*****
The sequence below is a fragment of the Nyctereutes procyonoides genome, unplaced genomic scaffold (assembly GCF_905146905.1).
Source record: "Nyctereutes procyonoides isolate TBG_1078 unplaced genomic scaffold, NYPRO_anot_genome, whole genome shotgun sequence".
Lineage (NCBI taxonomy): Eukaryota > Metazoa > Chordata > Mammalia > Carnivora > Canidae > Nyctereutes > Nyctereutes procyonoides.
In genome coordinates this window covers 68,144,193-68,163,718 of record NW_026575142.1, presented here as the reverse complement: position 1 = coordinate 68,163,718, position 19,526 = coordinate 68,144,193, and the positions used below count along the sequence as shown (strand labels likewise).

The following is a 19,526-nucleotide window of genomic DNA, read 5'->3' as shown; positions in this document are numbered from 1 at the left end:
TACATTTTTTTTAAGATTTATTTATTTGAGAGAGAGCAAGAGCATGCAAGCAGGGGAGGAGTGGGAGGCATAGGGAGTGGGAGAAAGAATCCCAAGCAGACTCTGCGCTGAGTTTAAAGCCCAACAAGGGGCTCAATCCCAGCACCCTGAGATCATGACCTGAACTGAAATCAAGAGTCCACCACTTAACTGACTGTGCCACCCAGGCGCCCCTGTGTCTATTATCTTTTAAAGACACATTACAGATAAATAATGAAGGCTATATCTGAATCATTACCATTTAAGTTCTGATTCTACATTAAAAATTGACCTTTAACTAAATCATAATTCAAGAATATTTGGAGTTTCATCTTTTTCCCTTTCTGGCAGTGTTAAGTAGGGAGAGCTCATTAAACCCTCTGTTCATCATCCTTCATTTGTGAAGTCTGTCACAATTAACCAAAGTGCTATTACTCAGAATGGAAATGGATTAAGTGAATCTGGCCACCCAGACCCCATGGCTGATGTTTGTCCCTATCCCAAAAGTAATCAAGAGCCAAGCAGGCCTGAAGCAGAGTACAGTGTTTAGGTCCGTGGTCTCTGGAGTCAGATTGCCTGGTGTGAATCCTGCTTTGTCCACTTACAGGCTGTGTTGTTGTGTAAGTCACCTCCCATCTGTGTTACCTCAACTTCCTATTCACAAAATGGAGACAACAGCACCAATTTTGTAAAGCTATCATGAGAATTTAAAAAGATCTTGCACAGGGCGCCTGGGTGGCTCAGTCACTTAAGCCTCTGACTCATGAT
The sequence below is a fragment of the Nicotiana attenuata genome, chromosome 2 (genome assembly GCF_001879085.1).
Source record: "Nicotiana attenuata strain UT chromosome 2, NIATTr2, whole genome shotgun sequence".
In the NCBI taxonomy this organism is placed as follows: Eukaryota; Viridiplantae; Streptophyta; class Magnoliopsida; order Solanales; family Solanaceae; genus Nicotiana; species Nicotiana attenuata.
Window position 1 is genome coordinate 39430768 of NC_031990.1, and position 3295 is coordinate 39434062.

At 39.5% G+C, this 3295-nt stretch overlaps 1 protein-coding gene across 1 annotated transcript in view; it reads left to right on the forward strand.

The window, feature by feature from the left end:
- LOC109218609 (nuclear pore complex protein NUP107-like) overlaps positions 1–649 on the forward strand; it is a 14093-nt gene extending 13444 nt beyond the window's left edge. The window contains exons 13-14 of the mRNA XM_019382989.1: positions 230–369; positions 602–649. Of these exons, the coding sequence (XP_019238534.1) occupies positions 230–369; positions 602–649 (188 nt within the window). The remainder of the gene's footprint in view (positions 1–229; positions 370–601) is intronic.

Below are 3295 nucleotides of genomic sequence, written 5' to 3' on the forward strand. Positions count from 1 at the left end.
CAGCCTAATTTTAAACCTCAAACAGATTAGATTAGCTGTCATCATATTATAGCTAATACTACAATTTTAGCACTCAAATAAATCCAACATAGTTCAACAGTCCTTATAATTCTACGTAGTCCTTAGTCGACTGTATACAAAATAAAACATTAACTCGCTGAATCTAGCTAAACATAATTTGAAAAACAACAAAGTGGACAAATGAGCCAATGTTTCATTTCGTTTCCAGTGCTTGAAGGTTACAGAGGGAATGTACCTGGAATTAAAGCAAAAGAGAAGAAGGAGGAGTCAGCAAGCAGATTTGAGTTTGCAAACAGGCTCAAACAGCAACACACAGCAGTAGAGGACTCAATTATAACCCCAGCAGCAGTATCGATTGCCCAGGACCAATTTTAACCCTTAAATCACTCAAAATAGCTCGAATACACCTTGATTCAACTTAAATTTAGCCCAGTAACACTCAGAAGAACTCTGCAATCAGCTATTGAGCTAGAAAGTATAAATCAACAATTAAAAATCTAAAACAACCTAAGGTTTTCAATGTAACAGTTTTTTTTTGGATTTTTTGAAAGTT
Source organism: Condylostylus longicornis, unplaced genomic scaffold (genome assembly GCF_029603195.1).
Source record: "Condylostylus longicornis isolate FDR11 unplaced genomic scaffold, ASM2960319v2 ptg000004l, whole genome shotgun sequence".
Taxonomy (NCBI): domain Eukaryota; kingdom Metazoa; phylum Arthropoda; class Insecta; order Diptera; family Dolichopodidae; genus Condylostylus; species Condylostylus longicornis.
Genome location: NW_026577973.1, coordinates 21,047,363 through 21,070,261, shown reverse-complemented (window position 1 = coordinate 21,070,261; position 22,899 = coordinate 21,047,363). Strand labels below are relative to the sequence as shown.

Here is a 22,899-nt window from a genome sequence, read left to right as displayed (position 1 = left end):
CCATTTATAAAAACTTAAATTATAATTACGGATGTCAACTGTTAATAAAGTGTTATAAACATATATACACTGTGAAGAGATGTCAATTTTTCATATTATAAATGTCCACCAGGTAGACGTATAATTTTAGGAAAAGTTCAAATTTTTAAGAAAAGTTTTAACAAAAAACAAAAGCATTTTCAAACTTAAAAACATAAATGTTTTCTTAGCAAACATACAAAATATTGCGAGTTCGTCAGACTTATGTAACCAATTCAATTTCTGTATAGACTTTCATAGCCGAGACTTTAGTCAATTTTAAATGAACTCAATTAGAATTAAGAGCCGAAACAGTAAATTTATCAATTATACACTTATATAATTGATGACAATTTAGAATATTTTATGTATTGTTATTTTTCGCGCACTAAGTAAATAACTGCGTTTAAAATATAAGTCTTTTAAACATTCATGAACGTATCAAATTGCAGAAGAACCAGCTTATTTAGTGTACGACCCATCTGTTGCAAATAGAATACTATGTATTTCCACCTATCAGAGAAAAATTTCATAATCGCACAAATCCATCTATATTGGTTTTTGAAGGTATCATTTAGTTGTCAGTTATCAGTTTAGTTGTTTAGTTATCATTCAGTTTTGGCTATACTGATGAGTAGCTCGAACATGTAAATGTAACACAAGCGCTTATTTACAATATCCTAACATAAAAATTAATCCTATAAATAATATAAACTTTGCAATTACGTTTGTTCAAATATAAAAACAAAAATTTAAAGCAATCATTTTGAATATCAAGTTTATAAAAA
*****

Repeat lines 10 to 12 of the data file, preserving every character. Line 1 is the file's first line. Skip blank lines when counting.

Window position 1 is genome coordinate 39430768 of NC_031990.1, and position 3295 is coordinate 39434062.

At 39.5% G+C, this 3295-nt stretch overlaps 1 protein-coding gene across 1 annotated transcript in view; it reads left to right on the forward strand.

The window, feature by feature from the left end: